• November 28, 2019 3:52 PM EST
    • Yes, used an airbrush and tru-color paints. Worked like a charm...

    • November 28, 2019 2:26 PM EST
    • Jim, when you did the rust on your truck did you use an airbrush? Had terrible problem with salt too well adhered using a rattle can, of course yellow is semi transparent so I had to use quite a bit to cover.Bill  

    • November 28, 2019 11:53 AM EST
    • Rivets and weathering look great, Bill. Thanks for letting us know what you are learning as you go.

       

      [edited to fix a typo]

    • November 28, 2019 10:48 AM EST
    • Moving along, decided I would try the rust look using rock salt, didn't quite go like the youtube but good enough. Used an oil base rattle can and think it would have probably worked better using acrylic air brush paint. The problem I had with the oil base was it stuck down the salt too well and wound out having to soak it in water for about 1/2 day and still had to scrape some of it off but it gave the result I was looking for so live and learn, using individual rivets, although a pain to install worked out well , had bought some self stick ones thinking I could bypass the gluing step but that didn't work out either. Found that the beads wouldn't come off the shipping paper and left gooey mess around them and found it very hard to position correctly. Got a little paint on the cab and trying to get it to look like old faded wood, and still have a ways to go. Will up date when I get something else done, Bill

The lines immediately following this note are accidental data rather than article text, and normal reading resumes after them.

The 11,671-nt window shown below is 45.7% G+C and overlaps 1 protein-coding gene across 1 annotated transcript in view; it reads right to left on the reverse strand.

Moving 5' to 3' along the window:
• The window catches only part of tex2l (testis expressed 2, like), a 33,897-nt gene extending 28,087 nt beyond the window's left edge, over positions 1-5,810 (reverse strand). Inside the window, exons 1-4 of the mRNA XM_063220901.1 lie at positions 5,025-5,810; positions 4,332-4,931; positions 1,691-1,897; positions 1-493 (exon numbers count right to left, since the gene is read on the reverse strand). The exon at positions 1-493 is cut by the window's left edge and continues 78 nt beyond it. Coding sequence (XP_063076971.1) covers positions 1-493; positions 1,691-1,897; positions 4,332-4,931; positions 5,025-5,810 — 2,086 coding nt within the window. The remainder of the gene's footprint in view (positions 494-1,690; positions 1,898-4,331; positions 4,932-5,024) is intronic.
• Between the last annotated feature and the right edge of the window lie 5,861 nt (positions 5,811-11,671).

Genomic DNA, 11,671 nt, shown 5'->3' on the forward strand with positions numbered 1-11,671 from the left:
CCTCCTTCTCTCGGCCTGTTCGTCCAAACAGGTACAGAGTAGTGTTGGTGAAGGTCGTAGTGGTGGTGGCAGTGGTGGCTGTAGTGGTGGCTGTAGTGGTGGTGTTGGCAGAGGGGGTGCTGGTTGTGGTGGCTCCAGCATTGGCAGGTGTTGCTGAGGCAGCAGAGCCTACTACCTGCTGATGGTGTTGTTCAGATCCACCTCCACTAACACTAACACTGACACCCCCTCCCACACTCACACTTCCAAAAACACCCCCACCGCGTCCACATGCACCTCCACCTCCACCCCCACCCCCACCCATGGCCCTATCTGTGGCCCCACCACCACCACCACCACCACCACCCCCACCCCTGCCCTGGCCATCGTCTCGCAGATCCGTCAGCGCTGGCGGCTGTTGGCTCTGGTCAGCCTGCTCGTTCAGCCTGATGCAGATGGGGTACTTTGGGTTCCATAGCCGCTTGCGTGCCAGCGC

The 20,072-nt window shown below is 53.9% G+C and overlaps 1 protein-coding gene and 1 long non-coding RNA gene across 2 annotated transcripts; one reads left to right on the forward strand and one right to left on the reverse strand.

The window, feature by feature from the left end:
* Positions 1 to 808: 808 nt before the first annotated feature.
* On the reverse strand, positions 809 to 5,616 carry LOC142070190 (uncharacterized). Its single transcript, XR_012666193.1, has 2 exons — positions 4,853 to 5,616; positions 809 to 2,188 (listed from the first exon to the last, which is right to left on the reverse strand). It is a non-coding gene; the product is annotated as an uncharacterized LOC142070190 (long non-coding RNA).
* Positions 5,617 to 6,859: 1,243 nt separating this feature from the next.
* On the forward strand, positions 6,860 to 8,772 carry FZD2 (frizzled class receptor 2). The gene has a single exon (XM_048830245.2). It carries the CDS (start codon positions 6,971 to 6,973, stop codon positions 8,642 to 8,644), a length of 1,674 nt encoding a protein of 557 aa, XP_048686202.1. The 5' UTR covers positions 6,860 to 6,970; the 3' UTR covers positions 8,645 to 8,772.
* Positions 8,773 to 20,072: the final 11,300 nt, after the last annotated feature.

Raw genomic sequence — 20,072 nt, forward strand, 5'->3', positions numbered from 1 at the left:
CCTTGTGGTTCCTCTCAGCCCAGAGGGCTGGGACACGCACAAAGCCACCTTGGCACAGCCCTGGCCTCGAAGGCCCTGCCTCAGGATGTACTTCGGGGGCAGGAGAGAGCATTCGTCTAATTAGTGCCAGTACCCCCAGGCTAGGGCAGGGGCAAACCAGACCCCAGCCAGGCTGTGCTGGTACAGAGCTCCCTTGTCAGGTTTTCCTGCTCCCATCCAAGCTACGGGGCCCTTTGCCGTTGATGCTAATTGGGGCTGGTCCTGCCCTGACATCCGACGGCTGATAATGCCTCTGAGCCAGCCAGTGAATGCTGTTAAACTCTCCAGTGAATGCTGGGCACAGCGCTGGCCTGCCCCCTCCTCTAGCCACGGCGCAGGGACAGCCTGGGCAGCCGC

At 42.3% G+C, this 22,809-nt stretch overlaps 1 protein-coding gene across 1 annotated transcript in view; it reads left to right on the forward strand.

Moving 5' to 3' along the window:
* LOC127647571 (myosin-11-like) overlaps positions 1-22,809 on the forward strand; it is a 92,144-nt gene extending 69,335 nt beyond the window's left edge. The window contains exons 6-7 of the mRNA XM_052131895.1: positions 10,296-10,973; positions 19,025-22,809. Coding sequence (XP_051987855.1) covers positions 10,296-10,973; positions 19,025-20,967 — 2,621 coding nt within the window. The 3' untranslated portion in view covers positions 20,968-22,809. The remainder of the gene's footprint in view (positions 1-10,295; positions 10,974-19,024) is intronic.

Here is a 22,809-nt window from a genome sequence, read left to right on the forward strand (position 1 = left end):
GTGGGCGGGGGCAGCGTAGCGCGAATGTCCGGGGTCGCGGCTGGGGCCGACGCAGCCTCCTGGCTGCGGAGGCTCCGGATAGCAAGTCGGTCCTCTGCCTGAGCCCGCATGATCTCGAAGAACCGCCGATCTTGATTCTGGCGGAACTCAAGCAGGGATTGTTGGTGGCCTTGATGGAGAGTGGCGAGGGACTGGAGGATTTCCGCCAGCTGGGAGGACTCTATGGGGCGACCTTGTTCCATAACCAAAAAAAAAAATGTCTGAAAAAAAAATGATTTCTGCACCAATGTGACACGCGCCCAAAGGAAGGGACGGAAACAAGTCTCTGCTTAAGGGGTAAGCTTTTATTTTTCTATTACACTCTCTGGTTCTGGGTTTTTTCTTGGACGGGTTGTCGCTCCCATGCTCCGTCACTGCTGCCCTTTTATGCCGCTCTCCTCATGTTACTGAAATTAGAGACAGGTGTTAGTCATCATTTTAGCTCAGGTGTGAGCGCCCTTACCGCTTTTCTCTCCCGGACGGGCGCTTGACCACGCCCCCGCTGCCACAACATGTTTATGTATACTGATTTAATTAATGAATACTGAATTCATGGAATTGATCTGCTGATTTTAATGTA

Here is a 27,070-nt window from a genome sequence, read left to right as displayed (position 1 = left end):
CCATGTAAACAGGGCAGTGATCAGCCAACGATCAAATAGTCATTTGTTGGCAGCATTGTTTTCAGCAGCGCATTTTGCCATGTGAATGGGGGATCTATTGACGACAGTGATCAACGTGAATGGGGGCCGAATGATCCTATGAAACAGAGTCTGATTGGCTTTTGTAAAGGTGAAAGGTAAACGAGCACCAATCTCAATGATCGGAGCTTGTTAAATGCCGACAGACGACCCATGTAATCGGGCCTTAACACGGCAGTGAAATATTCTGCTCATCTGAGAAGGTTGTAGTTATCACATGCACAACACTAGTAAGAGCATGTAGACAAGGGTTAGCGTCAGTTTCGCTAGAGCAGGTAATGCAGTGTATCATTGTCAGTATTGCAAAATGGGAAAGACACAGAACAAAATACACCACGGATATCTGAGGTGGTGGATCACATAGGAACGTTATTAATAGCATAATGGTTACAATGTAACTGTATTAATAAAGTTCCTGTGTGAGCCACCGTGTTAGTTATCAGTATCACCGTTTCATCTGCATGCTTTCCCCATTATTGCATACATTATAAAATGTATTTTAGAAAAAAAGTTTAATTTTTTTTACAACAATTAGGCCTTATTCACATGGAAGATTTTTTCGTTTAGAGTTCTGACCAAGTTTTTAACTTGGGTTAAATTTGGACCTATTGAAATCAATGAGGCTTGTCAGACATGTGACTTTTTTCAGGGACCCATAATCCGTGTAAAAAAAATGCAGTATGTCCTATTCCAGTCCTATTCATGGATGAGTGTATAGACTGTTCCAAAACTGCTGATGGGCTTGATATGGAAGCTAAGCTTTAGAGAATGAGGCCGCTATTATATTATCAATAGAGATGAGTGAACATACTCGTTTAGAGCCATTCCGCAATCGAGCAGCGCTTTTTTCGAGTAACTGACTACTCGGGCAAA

rusty sidewood bunker

    • November 26, 2019 11:43 PM EST
    • Boy sometimes one thing leads to a bunch of other things.  Long story short I was looking to put Phoenix sound in this 4-2-4T.  I have an extra??  Phoenix P8, but that requires constant power so is not the right sound board for the 4-2-4T.  But wait, I also have an old Airwire G2, 14.4 battery and an RCS install kit.  I always wanted to change my Aristo RS3 from track to battery power and it has a track power Phoenix PB11 with reed switches in it.

       

      I pull apart the RS3, take the Phoenix P11 out and dry fit it into the tender of the 4-2-4T and put the P8 into the RS3.  Now I am waiting on the 1” speaker from G Scale Graphics which shipped today.  That's quick because I ordered this morning.